Sheila Hicks *Escalade Beyond Chromatic Lands,* 2016–17.
Photo: Courtesy galerie frank elbaz, Paris and Dallas

Sheila Hicks Transforms the Bass in Miami with a Dazzling New Show

The fabric-art pioneer shares her thoughts with Galerie
Sheila Hicks, Menhir, 1998–2004. Photo: Collection of the artist

The walls at the Bass in Miami are an explosion of dazzling hues as artist Sheila Hicks’s latest exhibition, “Campo Abierto (Open Field),” takes over the South Beach museum. An adaption of her crowd-pleasing 2017 Venice Biennale tour de force, “Escalade Beyond Chromatic Lands,” the presentation of colorful textile works on view from April 13 to September 29, is its first full-scale unveiling since it made its Italian debut. (She previously displayed edited-down versions of the immersive installation of fiber bales in Belgium and France.)

“The Bass space lent itself perfectly to the work, even better than Venice, because there are no leaks on the ceiling or paving stones people struggle to walk onto,” Hicks tells Galerie. 

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At 85, the pioneering artist is currently at her most productive. The exhibition joyfully manifests the artist’s commitment to build a nonhierarchal visual lexicon that taps into aesthetic and sensory pulses of a broad viewership, transforming familiar objects into mesmerizing works that resist being categorized under what Hicks calls “art with capital A.” A recent work, Varmayana—a series of woven solar-shaped wall pieces in bright colors—will be the subject of a workshop Hicks will host with a group of local students during the opening day.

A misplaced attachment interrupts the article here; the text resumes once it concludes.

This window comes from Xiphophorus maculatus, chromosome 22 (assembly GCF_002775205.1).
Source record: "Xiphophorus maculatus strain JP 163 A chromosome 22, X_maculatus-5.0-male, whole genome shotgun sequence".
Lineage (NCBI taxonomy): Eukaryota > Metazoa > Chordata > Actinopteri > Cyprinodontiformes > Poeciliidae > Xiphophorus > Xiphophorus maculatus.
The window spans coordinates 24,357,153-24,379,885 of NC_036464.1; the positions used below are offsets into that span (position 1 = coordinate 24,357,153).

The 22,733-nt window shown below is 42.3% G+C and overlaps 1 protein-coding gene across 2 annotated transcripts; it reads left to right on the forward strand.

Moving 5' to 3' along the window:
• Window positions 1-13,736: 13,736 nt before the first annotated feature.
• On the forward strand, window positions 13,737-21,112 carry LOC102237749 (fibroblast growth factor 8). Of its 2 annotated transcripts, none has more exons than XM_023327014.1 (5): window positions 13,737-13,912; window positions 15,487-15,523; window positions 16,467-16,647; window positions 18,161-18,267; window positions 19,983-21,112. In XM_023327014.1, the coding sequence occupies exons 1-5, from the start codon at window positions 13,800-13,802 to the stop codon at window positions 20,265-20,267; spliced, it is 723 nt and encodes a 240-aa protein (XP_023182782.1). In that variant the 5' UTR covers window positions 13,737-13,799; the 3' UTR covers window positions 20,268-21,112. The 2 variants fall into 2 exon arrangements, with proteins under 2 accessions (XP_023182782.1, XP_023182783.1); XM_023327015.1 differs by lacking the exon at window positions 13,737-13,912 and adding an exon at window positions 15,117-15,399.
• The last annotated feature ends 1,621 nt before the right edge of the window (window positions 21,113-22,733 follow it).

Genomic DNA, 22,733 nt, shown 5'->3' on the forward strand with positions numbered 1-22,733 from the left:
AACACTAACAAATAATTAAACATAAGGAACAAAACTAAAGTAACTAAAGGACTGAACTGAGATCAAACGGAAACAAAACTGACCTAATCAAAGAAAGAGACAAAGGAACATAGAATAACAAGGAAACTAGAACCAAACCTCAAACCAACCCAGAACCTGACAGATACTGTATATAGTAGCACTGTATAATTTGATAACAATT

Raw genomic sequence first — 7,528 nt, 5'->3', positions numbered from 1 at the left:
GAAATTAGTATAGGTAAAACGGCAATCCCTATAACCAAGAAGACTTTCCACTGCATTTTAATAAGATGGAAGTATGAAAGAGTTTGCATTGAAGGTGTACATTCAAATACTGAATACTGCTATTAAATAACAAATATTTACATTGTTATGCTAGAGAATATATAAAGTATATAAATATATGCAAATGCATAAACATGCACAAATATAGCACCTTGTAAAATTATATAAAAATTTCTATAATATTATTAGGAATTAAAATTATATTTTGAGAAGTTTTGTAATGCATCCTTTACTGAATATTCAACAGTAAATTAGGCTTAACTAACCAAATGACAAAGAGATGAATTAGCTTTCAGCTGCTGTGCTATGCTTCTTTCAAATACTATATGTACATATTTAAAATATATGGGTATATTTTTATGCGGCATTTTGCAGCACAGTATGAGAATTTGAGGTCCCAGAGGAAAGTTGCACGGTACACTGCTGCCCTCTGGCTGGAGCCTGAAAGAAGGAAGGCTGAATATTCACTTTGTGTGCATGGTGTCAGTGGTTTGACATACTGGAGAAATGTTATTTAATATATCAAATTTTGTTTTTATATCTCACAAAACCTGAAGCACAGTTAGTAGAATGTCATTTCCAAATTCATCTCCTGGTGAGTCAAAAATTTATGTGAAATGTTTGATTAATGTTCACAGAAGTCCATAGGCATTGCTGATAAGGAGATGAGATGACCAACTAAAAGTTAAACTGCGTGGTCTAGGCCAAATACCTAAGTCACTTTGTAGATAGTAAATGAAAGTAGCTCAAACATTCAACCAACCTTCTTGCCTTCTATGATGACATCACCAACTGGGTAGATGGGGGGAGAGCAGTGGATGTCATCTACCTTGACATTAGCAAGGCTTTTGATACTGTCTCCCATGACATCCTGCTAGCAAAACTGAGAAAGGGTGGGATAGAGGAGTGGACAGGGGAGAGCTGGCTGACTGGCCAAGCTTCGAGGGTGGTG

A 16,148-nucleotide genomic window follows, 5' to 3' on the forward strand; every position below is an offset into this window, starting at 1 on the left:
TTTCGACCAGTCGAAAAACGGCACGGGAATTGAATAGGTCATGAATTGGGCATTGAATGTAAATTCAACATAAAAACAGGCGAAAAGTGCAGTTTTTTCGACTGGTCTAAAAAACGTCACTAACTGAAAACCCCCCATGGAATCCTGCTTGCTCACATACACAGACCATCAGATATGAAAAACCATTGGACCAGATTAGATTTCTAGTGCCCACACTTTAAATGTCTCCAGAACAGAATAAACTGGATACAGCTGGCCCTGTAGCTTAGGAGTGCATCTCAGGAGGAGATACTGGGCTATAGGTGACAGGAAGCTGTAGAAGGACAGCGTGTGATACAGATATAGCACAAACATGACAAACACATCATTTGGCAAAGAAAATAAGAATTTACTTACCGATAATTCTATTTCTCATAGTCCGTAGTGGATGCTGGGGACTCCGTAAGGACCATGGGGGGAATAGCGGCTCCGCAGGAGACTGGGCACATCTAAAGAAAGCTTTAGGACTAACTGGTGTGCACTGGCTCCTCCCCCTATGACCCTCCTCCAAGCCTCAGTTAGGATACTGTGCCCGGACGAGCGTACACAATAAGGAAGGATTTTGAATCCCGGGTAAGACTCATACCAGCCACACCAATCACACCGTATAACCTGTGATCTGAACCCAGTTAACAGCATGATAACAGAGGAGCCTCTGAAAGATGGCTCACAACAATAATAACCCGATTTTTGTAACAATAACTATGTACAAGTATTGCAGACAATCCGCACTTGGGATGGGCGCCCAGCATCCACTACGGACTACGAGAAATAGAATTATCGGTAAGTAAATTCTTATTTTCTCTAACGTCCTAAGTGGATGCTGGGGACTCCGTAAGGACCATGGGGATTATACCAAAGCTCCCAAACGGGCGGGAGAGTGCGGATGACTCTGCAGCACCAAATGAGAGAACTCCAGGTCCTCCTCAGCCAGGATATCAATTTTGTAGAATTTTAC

Sheila Hicks, Varmayana (The Place of Shining Light), 2018. Photo: Courtesy of the artist

Questioning Column (2016), which formerly shrouded one of the hefty columns at the entrance to Sydney’s Art Gallery of New South Wales with strips of rainbow colors, will form an architectural accent to the museum building. “I am competing with the beach here,” says the artist, who is no stranger to the southern climate, having lived in Mexico during the early years of her career.

Now splitting her time between Paris and New York, Hicks does not hide her fascination with the natural Floridian light occupying the museum, which experienced a substantial face-lift by architects Arata Isozaki and David Gauld in 2017. The new Art Deco space varnishes her famously lustrous renditions in linen, silk, wool, cotton, cashmere, and bamboo with a layer of spark, coined here as “various discoveries.” According to Hicks, those discoveries “depend on each viewer’s sensitivity to see beyond the visible.”

Sheila Hicks, Questioning Column (2016) with Blue Gros Point (circa 1990). Photo: Courtesy galerie frank elbaz/Demisch Danant

Hicks’s career now exceeds five decades of experimentation with formative and textural limits of organic materials. Since the early 1960s, mysterious natural elements have provided Hicks with a vibrantly tactile practice, through which the artist assumed and dismantled social conations attached to craft and its associated media.

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Sheila Hicks, Reprisage Répertoire, 1977. Photo: The Cleveland Museum of Art, Gift of Sheila Hicks

“If we fast-forward to future excavations, we would witness archeologists judging our level of sophistication and intelligence through materials we today use,” Hicks says, pointing to manual aspect of her practice. “Mankind has been interpreted by how they invent ways to protect and express themselves, and I tend to leave behind objects archeologists can observe traces of the hand with.”

“Campo Abierto (Open Field)” is on view at the Bass from April 13 to September 29.

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